Once upon a funeral

lazarus-by-anna-cuypersJesus attended funerals. He mourned the death of friends and family just like we do. In John’s Gospel we find Jesus attending the funeral of his close friend Lazarus. Upon hearing Lazarus was sick, Jesus postponed returning to Bethany, and when he finally arrived Lazarus had been dead for several days, survived by his sisters Mary and Martha. I’d like to recall part of the story for you from John 11.19-26:

Many Jews had come to Martha and Mary to comfort them in the loss of their brother. When Martha heard that Jesus was coming, she went out to meet him, but Mary stayed at home.

“Lord,” Martha said to Jesus, “if you had been here, my brother would not have died. But I know that even now God will give you whatever you ask.”

Jesus said to her, “Your brother will rise again.”

Martha answered, “I know he will rise again in the resurrection at the last day.”

Jesus said to her, “I am the resurrection and the life. The one who believes in me will live, even though he dies, and whoever lives by believing in me will never die. Do you believe this?”

What’s astounding here is the claim Jesus makes about himself:

“I am the resurrection and the life.”

Think about that for just a moment. Think about what it even means for Jesus to say he is the resurrection and the life. And what an insensitive thing to say at a funeral — unless of course it’s true. Point is, Lazarus isn’t dead. His body lies in the tomb, yes, but ‘he’ is not dead. Why? Because “whoever believes in me lives.”

Martha thinks she understands. “Yes of course,” out spilled her correct doctrine. “He’ll live again at the last day. I learned my catechism. Satisfied?” But Jesus isn’t saying that. He’s saying something far more radical. He’s saying that Lazarus lives now, as he and Martha speak, even though the grave holds his body. And Lazarus lives now because of who and what Jesus now is — resurrection and life in himself.

The resurrection isn’t out there somewhere, an event in the future, as Martha thought. It’s right here, Jesus says. “It’s where I am. It’s who and what I am. Life, real life, indestructible life, is right here, Martha, speaking with you. I am where Lazarus is.”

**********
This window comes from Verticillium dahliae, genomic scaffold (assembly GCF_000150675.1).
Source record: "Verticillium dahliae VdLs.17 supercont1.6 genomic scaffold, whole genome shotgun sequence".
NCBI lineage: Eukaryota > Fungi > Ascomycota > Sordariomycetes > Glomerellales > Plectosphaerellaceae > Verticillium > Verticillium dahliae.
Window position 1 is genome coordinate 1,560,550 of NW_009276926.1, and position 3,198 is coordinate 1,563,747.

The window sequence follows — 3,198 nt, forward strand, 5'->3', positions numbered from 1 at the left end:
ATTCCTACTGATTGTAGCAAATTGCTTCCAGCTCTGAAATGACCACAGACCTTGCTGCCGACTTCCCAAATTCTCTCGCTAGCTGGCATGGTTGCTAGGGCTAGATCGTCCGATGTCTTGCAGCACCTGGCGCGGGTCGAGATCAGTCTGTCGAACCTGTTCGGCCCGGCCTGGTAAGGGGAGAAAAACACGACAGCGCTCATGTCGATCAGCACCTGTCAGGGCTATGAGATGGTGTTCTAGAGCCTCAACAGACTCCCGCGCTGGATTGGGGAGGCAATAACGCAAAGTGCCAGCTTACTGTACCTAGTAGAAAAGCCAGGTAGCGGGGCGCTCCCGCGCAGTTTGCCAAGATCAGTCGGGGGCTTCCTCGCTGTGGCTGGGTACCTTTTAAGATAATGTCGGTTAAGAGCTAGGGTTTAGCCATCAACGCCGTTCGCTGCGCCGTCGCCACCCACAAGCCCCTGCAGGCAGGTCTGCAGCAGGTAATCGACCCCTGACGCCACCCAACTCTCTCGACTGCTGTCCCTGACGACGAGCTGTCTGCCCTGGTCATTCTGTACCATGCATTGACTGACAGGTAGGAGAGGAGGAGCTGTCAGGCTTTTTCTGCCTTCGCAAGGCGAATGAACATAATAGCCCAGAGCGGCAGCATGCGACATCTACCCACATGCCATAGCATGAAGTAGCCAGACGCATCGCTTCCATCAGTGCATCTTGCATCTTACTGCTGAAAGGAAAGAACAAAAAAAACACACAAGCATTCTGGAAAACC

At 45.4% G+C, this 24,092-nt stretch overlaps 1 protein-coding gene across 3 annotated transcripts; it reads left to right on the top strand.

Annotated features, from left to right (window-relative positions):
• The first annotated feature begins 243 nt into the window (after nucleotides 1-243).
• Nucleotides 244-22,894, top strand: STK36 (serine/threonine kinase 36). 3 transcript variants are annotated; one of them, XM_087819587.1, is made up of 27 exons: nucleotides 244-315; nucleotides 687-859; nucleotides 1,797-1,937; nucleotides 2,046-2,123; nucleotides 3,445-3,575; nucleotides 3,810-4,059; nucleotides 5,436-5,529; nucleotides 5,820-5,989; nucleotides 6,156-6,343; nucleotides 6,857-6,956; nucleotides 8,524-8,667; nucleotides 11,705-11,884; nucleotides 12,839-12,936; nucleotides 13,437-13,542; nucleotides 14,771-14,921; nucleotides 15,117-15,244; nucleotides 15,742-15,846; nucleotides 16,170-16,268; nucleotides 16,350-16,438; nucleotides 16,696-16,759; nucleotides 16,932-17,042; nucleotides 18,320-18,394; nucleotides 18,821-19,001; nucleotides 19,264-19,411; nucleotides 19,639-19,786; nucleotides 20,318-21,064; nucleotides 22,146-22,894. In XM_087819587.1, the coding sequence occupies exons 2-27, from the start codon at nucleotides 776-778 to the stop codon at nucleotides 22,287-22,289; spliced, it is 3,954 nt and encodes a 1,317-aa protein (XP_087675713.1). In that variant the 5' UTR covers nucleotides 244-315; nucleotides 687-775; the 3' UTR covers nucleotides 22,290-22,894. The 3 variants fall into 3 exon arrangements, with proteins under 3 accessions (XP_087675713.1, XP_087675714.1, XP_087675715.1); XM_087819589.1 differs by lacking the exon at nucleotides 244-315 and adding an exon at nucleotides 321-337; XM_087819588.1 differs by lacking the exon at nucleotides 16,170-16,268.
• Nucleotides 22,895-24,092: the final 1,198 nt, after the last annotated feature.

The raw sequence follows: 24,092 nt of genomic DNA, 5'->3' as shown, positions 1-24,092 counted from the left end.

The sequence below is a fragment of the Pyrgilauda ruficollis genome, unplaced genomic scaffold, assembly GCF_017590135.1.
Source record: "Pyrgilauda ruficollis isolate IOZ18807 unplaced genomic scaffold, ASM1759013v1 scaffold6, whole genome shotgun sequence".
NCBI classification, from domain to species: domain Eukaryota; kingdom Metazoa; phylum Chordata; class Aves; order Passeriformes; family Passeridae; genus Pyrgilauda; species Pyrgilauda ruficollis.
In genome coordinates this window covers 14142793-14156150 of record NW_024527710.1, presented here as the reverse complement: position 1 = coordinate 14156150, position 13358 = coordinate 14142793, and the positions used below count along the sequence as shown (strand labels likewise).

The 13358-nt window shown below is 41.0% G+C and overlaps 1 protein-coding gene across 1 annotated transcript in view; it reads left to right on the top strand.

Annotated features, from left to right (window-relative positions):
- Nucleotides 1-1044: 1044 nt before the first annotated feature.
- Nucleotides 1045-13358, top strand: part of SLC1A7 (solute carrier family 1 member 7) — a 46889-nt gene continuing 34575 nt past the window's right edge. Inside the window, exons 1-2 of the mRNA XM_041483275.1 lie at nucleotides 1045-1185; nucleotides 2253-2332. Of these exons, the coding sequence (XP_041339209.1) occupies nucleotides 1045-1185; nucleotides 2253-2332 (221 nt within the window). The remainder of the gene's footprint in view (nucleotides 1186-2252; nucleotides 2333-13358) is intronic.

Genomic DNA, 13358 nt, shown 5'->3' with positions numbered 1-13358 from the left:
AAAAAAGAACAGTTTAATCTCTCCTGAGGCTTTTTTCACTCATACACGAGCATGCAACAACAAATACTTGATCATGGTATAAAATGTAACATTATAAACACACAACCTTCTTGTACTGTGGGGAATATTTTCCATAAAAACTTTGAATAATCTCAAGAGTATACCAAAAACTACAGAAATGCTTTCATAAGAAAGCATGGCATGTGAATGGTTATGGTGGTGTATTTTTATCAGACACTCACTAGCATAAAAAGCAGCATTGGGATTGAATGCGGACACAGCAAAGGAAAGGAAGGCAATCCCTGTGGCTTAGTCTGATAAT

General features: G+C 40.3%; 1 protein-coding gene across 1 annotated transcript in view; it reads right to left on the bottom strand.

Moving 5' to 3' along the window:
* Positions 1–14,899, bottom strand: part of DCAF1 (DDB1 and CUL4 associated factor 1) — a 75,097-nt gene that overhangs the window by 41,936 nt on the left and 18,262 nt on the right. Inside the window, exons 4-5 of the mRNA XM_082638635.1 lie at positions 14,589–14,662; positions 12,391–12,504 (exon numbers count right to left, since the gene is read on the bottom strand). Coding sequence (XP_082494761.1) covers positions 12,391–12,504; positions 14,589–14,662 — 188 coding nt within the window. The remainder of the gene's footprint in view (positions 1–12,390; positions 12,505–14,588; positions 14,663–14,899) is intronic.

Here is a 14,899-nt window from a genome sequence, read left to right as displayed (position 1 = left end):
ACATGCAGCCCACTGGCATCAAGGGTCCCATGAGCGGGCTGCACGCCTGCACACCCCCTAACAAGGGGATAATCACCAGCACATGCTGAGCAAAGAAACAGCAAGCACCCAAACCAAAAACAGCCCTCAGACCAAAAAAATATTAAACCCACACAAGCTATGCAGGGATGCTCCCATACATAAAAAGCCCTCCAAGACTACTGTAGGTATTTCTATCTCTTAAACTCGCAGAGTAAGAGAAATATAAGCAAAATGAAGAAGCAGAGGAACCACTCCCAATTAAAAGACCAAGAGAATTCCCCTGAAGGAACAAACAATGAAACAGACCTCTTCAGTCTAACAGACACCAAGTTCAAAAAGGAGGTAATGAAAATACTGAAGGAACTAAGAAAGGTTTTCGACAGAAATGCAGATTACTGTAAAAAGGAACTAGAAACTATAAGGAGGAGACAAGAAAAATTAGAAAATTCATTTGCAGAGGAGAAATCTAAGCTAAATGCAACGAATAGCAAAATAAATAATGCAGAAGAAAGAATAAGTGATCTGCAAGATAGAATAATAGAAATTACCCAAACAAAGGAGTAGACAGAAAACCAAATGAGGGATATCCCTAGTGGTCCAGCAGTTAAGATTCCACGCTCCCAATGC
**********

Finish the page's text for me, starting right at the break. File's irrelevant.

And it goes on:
The life we dream of, the joys we chase, the hopes we sacrifice so much for, the fears and pain we medicate with drink or success or religion, all the pleasures and fulfillment and assurance we try to squeeze out of the few moments we have in this fleeting thing we call a lifetime — that life isn’t out there in our future, Jesus says (I must use the present tense to honor his meaning). Nor are those dreams fulfilled in what we think fulfill them. Those moments, those achievements, the good times, the parties, the friendships and pleasures we pursue — “All of it,” Jesus says, “is standing right here in front of you. I am what you’re dreaming of. I am that pleasure you’re chasing. I am the success you seek. I am the fulfillment you long for. I am the refuge you’re searching for. I am the resurrection and the life.”

The implication of Christ’s words will kick your kenotic rear-end, because the person of Christ, the Son, is presently responsible for Lazarus’s living, his existing, while his body lay in the tomb. What actively sustains all those who believe in Christ though their bodies lie in the grave isn’t a Star Wars ‘Force’ or metaphysical principle or eschatological event. It is the Son. Christ — not the grave — is where Lazarus is.

Just let it simmer.

(Lazarus by Anna Cuypers here.)

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One comment on “Once upon a funeral

  1. Tom Torbeyns says:

    Hmmmm… It sounds like strong kenosis doesn’t work then?

    Like

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